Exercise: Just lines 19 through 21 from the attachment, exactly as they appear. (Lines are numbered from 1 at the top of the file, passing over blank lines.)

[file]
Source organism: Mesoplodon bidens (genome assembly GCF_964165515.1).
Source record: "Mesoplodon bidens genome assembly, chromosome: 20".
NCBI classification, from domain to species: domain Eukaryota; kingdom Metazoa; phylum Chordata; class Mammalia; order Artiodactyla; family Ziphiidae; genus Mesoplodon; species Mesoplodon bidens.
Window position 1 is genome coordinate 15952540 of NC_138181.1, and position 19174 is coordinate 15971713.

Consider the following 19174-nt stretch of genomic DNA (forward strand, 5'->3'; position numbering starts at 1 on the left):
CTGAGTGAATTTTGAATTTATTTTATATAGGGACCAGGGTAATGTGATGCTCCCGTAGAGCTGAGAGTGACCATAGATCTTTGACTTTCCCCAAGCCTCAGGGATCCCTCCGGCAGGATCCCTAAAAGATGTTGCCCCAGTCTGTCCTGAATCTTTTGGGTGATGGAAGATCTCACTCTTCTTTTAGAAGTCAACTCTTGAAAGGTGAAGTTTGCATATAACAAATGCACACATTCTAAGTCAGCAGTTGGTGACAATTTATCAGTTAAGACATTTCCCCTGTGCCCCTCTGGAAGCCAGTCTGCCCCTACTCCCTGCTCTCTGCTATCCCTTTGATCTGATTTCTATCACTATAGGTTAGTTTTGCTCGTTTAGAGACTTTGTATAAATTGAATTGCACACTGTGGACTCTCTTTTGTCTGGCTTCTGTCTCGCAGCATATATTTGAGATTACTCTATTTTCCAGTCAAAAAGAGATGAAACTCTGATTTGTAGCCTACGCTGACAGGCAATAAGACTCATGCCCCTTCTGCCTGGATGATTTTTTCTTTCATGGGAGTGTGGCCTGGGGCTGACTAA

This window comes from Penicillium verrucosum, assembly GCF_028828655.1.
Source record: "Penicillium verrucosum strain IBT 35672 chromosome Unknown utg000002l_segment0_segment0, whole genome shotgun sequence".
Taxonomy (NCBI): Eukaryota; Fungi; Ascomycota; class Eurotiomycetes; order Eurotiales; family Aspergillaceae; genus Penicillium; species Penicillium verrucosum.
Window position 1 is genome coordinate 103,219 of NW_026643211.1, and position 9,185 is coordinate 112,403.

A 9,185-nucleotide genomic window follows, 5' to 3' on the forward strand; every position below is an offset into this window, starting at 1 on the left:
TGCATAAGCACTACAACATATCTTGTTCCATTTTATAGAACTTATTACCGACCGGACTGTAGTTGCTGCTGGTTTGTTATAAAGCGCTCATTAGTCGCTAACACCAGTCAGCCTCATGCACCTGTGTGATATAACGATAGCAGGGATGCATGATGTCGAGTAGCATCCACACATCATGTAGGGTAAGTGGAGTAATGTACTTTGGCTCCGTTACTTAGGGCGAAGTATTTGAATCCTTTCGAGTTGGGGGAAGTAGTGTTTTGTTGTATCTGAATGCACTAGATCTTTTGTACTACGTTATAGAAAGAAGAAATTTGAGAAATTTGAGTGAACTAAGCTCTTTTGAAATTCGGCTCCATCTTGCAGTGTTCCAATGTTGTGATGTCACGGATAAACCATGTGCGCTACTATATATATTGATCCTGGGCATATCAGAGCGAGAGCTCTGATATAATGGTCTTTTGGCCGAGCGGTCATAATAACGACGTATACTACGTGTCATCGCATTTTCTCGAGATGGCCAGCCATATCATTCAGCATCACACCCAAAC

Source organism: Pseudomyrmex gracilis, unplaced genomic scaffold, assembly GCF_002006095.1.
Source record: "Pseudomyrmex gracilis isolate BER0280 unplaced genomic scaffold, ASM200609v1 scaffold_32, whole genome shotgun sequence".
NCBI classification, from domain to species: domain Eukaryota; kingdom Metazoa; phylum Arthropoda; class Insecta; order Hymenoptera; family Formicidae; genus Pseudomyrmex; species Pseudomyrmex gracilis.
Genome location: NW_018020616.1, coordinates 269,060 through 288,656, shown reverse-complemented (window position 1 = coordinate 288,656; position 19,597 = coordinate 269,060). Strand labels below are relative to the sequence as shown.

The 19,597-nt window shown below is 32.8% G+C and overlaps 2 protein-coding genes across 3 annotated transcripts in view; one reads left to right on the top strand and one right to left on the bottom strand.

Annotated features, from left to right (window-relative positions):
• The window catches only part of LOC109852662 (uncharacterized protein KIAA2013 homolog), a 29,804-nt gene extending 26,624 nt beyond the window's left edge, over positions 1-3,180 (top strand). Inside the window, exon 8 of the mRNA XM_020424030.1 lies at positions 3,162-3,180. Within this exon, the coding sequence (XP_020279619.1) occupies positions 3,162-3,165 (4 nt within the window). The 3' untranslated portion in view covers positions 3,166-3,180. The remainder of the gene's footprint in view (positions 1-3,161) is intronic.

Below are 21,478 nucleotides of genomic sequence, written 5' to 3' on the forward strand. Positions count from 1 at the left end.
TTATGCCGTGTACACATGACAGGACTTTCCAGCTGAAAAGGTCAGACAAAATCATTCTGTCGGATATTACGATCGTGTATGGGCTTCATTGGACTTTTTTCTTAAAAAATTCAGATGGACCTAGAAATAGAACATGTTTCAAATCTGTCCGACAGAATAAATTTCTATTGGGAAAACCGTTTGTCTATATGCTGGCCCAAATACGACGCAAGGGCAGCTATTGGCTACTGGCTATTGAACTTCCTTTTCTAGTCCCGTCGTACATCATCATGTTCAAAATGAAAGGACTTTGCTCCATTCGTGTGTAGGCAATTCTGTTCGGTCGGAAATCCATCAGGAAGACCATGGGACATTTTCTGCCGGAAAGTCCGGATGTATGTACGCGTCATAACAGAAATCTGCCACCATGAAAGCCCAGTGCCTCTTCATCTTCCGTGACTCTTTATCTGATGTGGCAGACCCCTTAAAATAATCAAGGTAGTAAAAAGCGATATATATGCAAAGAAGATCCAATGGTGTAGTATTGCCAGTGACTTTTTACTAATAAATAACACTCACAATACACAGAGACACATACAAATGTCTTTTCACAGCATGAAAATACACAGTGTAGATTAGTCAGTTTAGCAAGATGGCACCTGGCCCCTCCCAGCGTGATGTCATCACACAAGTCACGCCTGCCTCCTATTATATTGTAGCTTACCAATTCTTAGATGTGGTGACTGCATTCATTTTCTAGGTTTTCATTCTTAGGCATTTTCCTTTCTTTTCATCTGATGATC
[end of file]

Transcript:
• The window catches only part of LOC109852662 (uncharacterized protein KIAA2013 homolog), a 29,804-nt gene extending 26,624 nt beyond the window's left edge, over positions 1-3,180 (top strand). Inside the window, exon 8 of the mRNA XM_020424030.1 lies at positions 3,162-3,180. Within this exon, the coding sequence (XP_020279619.1) occupies positions 3,162-3,165 (4 nt within the window). The 3' untranslated portion in view covers positions 3,166-3,180. The remainder of the gene's footprint in view (positions 1-3,161) is intronic.

Below are 21,478 nucleotides of genomic sequence, written 5' to 3' on the forward strand. Positions count from 1 at the left end.
TTATGCCGTGTACACATGACAGGACTTTCCAGCTGAAAAGGTCAGACAAAATCATTCTGTCGGATATTACGATCGTGTATGGGCTTCATTGGACTTTTTTCTTAAAAAATTCAGATGGACCTAGAAATAGAACATGTTTCAAATCTGTCCGACAGAATAAATTTCTATTGGGAAAACCGTTTGTCTATATGCTGGCCCAAATACGACGCAAGGGCAGCTATTGGCTACTGGCTATTGAACTTCCTTTTCTAGTCCCGTCGTACATCATCATGTTCAAAATGAAAGGACTTTGCTCCATTCGTGTGTAGGCAATTCTGTTCGGTCGGAAATCCATCAGGAAGACCATGGGACATTTTCTGCCGGAAAGTCCGGATGTATGTACGCGTCATAACAGAAATCTGCCACCATGAAAGCCCAGTGCCTCTTCATCTTCCGTGACTCTTTATCTGATGTGGCAGACCCCTTAAAATAATCAAGGTAGTAAAAAGCGATATATATGCAAAGAAGATCCAATGGTGTAGTATTGCCAGTGACTTTTTACTAATAAATAACACTCACAATACACAGAGACACATACAAATGTCTTTTCACAGCATGAAAATACACAGTGTAGATTAGTCAGTTTAGCAAGATGGCACCTGGCCCCTCCCAGCGTGATGTCATCACACAAGTCACGCCTGCCTCCTATTATATTGTAGCTTACCAATTCTTAGATGTGGTGACTGCATTCATTTTCTAGGTTTTCATTCTTAGGCATTTTCCTTTCTTTTCATCTGATGATC